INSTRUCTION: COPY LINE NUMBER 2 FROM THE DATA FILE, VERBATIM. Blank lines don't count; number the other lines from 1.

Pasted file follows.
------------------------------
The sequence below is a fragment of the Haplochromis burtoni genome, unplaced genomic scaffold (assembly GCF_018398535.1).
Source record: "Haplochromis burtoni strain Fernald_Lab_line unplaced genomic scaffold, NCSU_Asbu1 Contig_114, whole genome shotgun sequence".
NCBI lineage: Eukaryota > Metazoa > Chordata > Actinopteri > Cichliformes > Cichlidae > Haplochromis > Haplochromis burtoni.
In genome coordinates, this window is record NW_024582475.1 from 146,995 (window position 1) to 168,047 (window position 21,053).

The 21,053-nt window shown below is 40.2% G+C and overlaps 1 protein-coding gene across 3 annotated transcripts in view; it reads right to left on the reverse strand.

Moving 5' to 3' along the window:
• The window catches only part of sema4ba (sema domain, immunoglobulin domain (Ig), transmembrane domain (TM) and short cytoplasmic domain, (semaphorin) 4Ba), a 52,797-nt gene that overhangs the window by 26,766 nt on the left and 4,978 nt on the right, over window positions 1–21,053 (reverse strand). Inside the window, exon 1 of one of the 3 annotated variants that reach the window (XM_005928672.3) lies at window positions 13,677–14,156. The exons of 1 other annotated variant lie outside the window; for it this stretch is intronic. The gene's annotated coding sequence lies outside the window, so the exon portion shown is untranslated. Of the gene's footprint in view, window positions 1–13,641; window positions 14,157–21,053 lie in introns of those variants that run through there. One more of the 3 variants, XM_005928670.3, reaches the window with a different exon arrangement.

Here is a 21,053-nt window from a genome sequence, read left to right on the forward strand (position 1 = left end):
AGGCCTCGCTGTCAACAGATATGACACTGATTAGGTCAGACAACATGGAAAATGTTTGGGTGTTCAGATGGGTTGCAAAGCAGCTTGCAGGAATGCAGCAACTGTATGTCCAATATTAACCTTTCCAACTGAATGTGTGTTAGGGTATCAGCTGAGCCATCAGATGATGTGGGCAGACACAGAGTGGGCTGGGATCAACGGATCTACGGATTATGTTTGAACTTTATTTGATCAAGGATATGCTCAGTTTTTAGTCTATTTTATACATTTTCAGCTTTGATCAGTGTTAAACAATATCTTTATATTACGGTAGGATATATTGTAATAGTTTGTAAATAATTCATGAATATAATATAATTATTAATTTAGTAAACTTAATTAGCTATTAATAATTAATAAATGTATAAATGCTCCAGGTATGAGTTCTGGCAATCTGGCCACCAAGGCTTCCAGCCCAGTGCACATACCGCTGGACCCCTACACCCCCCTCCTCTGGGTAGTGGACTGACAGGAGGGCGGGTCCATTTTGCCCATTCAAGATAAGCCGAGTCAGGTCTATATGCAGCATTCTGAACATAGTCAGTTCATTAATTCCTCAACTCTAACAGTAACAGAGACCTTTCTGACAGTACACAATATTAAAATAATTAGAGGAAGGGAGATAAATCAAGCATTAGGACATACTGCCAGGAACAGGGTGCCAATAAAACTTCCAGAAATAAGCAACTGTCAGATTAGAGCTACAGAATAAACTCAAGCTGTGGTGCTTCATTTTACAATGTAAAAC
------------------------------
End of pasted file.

Source record: "Haplochromis burtoni strain Fernald_Lab_line unplaced genomic scaffold, NCSU_Asbu1 Contig_114, whole genome shotgun sequence".